Now we’re at one of those points in history when a cancer is trying to separate the strokes. This cancer isn’t a fan of Monet. It doesn’t like impressionism. No cancer does. This cancer wants everyone to have their own painting without any other colors, without any strokes of light.

There’s nothing wrong with having your own painting. Israel has its own painting. It’s a wonderous feeling to have your own painting. But even in Israel not every stroke is Jewish. Even Israel’s Monet includes other colors besides blue and white. That’s what makes it such a colorful country.

Cancer is trying to separate the strokes. Again. Even though we have our own painting, even though the scans have been coming back negative for decades since the last tumor appeared, there is no such thing as a cure for cancer. Everyone knows that.

There is no cure for cancer. Not yet. All we have is treatment. All we can do is beat it back into remission. It’s going to be a tough fight. We need to decide if this painting is really worth fighting for. The entire painting.

The Jewish Monet.

Many of us believe it is. Many of us want to kick cancer’s ass once and for all, beat it back so strongly it won’t have the balls to mess with us again.

But we can’t fight two cancers at once. We just can’t. We don’t have enough strength. Nobody does. We won’t win. I’m telling you we won’t win. One cancer or the other – more likely both – will take everyone for good, once and for all.

The only way to fight both cancers is to wipe one free immediately. Get rid of it. Nuke it. We all need to be in agreement about this. There are two cancers, and one needs to go in order to fight the other.

We all need to agree about starting treatment right now. In this moment. We need to rid this internal cancer immediately or the other cancer will win. We can’t fight a war abroad if we’re fighting battles at home. We can’t fight our enemies if we’re fighting amongst ourselves in every single home.

We have to join forces: Israel, Diaspora, religious, secular, right, left and everything in between. There’s no other way.

We can’t fight hard enough to win unless we’re doing everything possible to maintain peace on the home front. We have encampments all over the world. We’re well-positioned for battle, but we’re going to get slaughtered if we keep battling our brothers in arms. We need to make peace with each other. We have no other choice.

We all must remember: cancer doesn’t discriminate. It attacks every cell that lets its guard down.

This is why I’m going off to war. There are battles at home, but I’m going off to war. Until the war is won, I’m calling a truce with any internal combatants. I won’t pick fights unnecessarily. I’m going to stop them necessarily. If it means slapping a few soldiers around to wake them out of their slumber, so be it.

Where I see Jews pissing on other Jews – I’m going to take a crap on their head.

Sometimes you have to shake those who are shell-shocked to get them to aim their weapons correctly in the right direction.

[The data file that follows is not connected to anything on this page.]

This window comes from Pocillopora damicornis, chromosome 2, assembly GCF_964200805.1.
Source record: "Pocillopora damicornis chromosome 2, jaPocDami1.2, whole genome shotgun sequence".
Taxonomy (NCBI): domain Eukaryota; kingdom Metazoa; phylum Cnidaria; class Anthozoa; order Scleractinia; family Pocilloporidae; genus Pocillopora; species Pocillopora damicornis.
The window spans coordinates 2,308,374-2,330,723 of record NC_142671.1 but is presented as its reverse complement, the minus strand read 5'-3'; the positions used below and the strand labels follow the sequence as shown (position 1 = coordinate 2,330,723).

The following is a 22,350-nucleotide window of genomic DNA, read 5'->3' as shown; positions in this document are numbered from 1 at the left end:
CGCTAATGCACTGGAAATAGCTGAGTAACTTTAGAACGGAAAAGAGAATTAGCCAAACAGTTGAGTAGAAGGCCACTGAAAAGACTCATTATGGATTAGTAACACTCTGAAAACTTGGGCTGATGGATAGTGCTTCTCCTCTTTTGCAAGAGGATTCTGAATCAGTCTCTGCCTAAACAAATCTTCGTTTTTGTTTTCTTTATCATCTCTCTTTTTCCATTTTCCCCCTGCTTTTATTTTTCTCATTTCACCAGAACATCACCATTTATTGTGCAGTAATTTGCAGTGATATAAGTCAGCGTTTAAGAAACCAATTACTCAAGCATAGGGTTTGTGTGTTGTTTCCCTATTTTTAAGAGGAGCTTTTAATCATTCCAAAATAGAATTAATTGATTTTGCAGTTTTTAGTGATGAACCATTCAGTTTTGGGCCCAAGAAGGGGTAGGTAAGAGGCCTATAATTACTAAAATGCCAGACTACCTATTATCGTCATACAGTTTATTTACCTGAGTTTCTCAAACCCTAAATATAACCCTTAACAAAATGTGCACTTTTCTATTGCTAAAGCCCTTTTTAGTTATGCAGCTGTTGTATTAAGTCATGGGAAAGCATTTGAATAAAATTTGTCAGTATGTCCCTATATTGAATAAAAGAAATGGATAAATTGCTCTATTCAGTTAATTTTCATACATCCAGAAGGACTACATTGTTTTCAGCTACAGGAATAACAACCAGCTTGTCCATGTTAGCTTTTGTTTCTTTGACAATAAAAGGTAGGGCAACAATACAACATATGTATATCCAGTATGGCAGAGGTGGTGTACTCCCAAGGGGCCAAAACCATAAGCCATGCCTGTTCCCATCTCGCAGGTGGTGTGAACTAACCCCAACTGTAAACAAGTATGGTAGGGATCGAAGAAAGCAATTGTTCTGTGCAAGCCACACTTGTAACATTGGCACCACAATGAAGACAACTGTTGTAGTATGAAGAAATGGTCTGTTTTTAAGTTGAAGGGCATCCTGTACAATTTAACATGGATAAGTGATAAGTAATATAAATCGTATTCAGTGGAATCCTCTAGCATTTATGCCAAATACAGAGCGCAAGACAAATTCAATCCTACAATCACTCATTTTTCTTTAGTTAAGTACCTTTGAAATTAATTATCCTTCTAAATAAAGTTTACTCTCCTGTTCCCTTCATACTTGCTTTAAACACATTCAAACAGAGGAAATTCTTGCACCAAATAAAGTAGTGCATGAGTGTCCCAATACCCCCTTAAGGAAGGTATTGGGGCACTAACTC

I’m aiming for peace at home. I’m saving the big weapons for war. There is a war coming, I have no doubt. The first shots have already been fired. It’s the kind of war they will write about for centuries.

I’m going off to war. I know others will join. I hope there will be more. We need more soldiers. A lot more soldiers who are willing to put on their armor and fight the big war with the big cancer in order to bring peace upon us. We’ve been saying for millennia that we’re the chosen people who will bring peace upon everyone and shine a light onto the world.

Now is the time to prove it. Are we Jews only when other people say so?

Or are we the Jewish people the way our ancestors intended?

There’s a reason we say Shabbat Shalom (have a peaceful sabbath) and not Shabbat Sameach (have a happy sabbath). If we mean it, if we really believe we are the chosen people, chosen to carry out the mission of Tikkun Olam (repair the world), if Shabbat Shalom is not an empty slogan and the Jewish people really do live:

Am Yisraeli Chai?           עם ישראל חי?

The people of Israel live?

If so, then we need to mean it. Really mean it. Every time we say it.

Shabbat Shalom to all,
From your fellow Jew in Israel

______________________________________________________________________________

This piece was inspired by the journey of a Jewish warrior princess who is kicking cancer’s ass every single day. If you also want to be inspired by this real-life Wonder Woman (or show her some love to prove the strength of the Jewish people), follow the Instagram of Gemma Isaacs.

Any time you feel like you don’t have the strength to fight anymore, remember how tough this warrior is fighting her battle – and winning.

She’s cancer’s worst nightmare.

And my personal superhero.

About the Author
Yoni Leviatan (in chronological order of passports and professions) is a British-born, American-raised, Israeli-blooded musician, content producer, brand marketing strategy consultant, on-camera presenter and political analyst who loves to think out loud. Especially about Israel. Originally from Coral Springs, Florida, Yoni has been living in Tel Aviv since 2009 when he returned to water the roots his grandparents planted in 1948. He has a BA in Criminology from the University of Florida, an MA in Political Science & Political Communication from Tel Aviv University, and a PHD in living your life the way it was meant to be lived. Click here to see him on video. Click here to hear his music.